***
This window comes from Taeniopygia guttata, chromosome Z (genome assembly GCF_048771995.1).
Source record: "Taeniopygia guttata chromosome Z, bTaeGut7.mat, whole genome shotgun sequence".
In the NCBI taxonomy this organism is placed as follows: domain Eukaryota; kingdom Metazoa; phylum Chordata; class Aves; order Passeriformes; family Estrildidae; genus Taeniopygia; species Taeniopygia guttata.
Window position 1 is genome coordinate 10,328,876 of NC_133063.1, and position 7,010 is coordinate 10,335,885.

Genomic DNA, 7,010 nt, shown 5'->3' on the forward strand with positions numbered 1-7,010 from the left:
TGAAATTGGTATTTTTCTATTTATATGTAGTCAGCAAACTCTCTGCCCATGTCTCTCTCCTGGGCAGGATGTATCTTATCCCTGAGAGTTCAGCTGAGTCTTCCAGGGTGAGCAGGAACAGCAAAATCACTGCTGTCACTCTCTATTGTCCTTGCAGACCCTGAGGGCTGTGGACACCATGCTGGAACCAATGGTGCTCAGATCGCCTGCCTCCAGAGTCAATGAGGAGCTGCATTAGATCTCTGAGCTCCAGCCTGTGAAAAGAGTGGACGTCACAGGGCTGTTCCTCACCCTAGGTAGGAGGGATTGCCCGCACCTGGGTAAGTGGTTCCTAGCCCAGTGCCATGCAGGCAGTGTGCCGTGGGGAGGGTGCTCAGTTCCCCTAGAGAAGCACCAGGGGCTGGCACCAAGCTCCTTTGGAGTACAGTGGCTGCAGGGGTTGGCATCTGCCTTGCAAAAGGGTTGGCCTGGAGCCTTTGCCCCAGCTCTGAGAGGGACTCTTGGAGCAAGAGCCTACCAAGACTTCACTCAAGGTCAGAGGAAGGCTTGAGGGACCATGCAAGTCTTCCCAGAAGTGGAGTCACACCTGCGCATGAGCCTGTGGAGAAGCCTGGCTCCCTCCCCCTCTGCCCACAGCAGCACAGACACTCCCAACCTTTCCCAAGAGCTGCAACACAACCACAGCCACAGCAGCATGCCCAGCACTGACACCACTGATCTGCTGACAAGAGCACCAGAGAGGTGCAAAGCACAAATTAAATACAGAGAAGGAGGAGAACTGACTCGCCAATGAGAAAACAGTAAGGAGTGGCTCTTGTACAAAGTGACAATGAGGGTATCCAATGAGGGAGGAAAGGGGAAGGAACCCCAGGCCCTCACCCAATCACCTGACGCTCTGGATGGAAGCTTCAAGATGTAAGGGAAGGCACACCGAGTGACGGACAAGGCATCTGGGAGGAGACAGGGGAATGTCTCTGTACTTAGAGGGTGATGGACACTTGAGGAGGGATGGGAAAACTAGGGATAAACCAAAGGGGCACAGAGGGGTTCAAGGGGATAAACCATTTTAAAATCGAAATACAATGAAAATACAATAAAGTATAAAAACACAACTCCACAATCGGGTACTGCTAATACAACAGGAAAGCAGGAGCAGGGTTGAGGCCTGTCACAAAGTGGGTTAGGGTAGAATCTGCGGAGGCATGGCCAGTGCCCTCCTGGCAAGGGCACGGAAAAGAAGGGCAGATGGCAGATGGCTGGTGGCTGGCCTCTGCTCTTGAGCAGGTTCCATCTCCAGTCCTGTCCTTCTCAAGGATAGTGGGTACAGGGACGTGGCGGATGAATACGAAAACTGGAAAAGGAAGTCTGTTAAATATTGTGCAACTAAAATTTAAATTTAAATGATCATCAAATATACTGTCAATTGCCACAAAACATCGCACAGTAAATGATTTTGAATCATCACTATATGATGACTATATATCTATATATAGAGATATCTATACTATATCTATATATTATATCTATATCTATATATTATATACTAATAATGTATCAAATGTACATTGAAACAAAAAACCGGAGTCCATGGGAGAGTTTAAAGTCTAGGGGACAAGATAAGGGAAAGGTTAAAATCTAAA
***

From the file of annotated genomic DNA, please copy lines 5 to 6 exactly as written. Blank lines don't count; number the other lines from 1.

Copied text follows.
Genomic DNA, 7,010 nt, shown 5'->3' on the forward strand with positions numbered 1-7,010 from the left:
TGAAATTGGTATTTTTCTATTTATATGTAGTCAGCAAACTCTCTGCCCATGTCTCTCTCCTGGGCAGGATGTATCTTATCCCTGAGAGTTCAGCTGAGTCTTCCAGGGTGAGCAGGAACAGCAAAATCACTGCTGTCACTCTCTATTGTCCTTGCAGACCCTGAGGGCTGTGGACACCATGCTGGAACCAATGGTGCTCAGATCGCCTGCCTCCAGAGTCAATGAGGAGCTGCATTAGATCTCTGAGCTCCAGCCTGTGAAAAGAGTGGACGTCACAGGGCTGTTCCTCACCCTAGGTAGGAGGGATTGCCCGCACCTGGGTAAGTGGTTCCTAGCCCAGTGCCATGCAGGCAGTGTGCCGTGGGGAGGGTGCTCAGTTCCCCTAGAGAAGCACCAGGGGCTGGCACCAAGCTCCTTTGGAGTACAGTGGCTGCAGGGGTTGGCATCTGCCTTGCAAAAGGGTTGGCCTGGAGCCTTTGCCCCAGCTCTGAGAGGGACTCTTGGAGCAAGAGCCTACCAAGACTTCACTCAAGGTCAGAGGAAGGCTTGAGGGACCATGCAAGTCTTCCCAGAAGTGGAGTCACACCTGCGCATGAGCCTGTGGAGAAGCCTGGCTCCCTCCCCCTCTGCCCACAGCAGCACAGACACTCCCAACCTTTCCCAAGAGCTGCAACACAACCACAGCCACAGCAGCATGCCCAGCACTGACACCACTGATCTGCTGACAAGAGCACCAGAGAGGTGCAAAGCACAAATTAAATACAGAGAAGGAGGAGAACTGACTCGCCAATGAGAAAACAGTAAGGAGTGGCTCTTGTACAAAGTGACAATGAGGGTATCCAATGAGGGAGGAAAGGGGAAGGAACCCCAGGCCCTCACCCAATCACCTGACGCTCTGGATGGAAGCTTCAAGATGTAAGGGAAGGCACACCGAGTGACGGACAAGGCATCTGGGAGGAGACAGGGGAATGTCTCTGTACTTAGAGGGTGATGGACACTTGAGGAGGGATGGGAAAACTAGGGATAAACCAAAGGGGCACAGAGGGGTTCAAGGGGATAAACCATTTTAAAATCGAAATACAATGAAAATACAATAAAGTATAAAAACACAACTCCACAATCGGGTACTGCTAATACAACAGGAAAGCAGGAGCAGGGTTGAGGCCTGTCACAAAGTGGGTTAGGGTAGAATCTGCGGAGGCATGGCCAGTGCCCTCCTGGCAAGGGCACGGAAAAGAAGGGCAGATGGCAGATGGCTGGTGGCTGGCCTCTGCTCTTGAGCAGGTTCCATCTCCAGTCCTGTCCTTCTCAAGGATAGTGGGTACAGGGACGTGGCGGATGAATACGAAAACTGGAAAAGGAAGTCTGTTAAATATTGTGCAACTAAAATTTAAATTTAAATGATCATCAAATATACTGTCAATTGCCACAAAACATCGCACAGTAAATGATTTTGAATCATCACTATATGATGACTATATATCTATATATAGAGATATCTATACTATATCTATATATTATATCTATATCTATATATTATATACTAATAATGTATCAAATGTACATTGAAACAAAAAACCGGAGTCCATGGGAGAGTTTAAAGTCTAGGGGACAAGATAAGGGAAAGGTTAAAATCTAAA